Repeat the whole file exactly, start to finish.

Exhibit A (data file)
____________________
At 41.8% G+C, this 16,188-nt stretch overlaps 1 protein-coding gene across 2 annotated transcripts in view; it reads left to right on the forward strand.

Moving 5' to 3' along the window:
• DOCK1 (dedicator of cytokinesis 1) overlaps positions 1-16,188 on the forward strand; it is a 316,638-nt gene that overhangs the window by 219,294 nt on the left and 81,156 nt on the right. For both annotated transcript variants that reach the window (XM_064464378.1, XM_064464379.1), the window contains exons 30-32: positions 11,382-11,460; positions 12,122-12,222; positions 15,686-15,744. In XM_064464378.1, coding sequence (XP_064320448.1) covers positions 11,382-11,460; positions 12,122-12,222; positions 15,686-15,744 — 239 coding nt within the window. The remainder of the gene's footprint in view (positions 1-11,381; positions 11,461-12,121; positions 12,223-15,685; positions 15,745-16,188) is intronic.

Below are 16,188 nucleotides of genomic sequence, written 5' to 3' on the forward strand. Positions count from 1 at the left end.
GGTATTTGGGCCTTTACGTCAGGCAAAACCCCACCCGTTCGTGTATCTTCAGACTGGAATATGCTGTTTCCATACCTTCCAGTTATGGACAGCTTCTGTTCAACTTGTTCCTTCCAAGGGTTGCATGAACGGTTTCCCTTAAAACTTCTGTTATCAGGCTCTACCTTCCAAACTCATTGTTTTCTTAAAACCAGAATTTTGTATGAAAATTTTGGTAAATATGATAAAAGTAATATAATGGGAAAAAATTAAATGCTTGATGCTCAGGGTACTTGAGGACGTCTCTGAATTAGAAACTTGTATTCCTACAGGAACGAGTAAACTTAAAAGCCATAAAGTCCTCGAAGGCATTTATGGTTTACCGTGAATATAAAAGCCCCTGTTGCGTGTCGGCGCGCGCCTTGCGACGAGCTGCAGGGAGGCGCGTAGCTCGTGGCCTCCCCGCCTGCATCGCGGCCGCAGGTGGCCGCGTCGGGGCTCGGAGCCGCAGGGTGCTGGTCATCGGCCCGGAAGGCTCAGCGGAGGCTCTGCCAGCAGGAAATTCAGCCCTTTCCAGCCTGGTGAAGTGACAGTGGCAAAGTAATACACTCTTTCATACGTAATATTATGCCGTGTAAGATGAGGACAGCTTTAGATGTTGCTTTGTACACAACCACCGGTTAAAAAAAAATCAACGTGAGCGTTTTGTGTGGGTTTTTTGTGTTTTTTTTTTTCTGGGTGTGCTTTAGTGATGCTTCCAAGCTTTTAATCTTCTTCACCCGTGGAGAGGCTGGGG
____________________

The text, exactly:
At 41.8% G+C, this 16,188-nt stretch overlaps 1 protein-coding gene across 2 annotated transcripts in view; it reads left to right on the forward strand.

Moving 5' to 3' along the window:
• DOCK1 (dedicator of cytokinesis 1) overlaps positions 1-16,188 on the forward strand; it is a 316,638-nt gene that overhangs the window by 219,294 nt on the left and 81,156 nt on the right. For both annotated transcript variants that reach the window (XM_064464378.1, XM_064464379.1), the window contains exons 30-32: positions 11,382-11,460; positions 12,122-12,222; positions 15,686-15,744. In XM_064464378.1, coding sequence (XP_064320448.1) covers positions 11,382-11,460; positions 12,122-12,222; positions 15,686-15,744 — 239 coding nt within the window. The remainder of the gene's footprint in view (positions 1-11,381; positions 11,461-12,121; positions 12,223-15,685; positions 15,745-16,188) is intronic.

Below are 16,188 nucleotides of genomic sequence, written 5' to 3' on the forward strand. Positions count from 1 at the left end.
GGTATTTGGGCCTTTACGTCAGGCAAAACCCCACCCGTTCGTGTATCTTCAGACTGGAATATGCTGTTTCCATACCTTCCAGTTATGGACAGCTTCTGTTCAACTTGTTCCTTCCAAGGGTTGCATGAACGGTTTCCCTTAAAACTTCTGTTATCAGGCTCTACCTTCCAAACTCATTGTTTTCTTAAAACCAGAATTTTGTATGAAAATTTTGGTAAATATGATAAAAGTAATATAATGGGAAAAAATTAAATGCTTGATGCTCAGGGTACTTGAGGACGTCTCTGAATTAGAAACTTGTATTCCTACAGGAACGAGTAAACTTAAAAGCCATAAAGTCCTCGAAGGCATTTATGGTTTACCGTGAATATAAAAGCCCCTGTTGCGTGTCGGCGCGCGCCTTGCGACGAGCTGCAGGGAGGCGCGTAGCTCGTGGCCTCCCCGCCTGCATCGCGGCCGCAGGTGGCCGCGTCGGGGCTCGGAGCCGCAGGGTGCTGGTCATCGGCCCGGAAGGCTCAGCGGAGGCTCTGCCAGCAGGAAATTCAGCCCTTTCCAGCCTGGTGAAGTGACAGTGGCAAAGTAATACACTCTTTCATACGTAATATTATGCCGTGTAAGATGAGGACAGCTTTAGATGTTGCTTTGTACACAACCACCGGTTAAAAAAAAATCAACGTGAGCGTTTTGTGTGGGTTTTTTGTGTTTTTTTTTTTCTGGGTGTGCTTTAGTGATGCTTCCAAGCTTTTAATCTTCTTCACCCGTGGAGAGGCTGGGG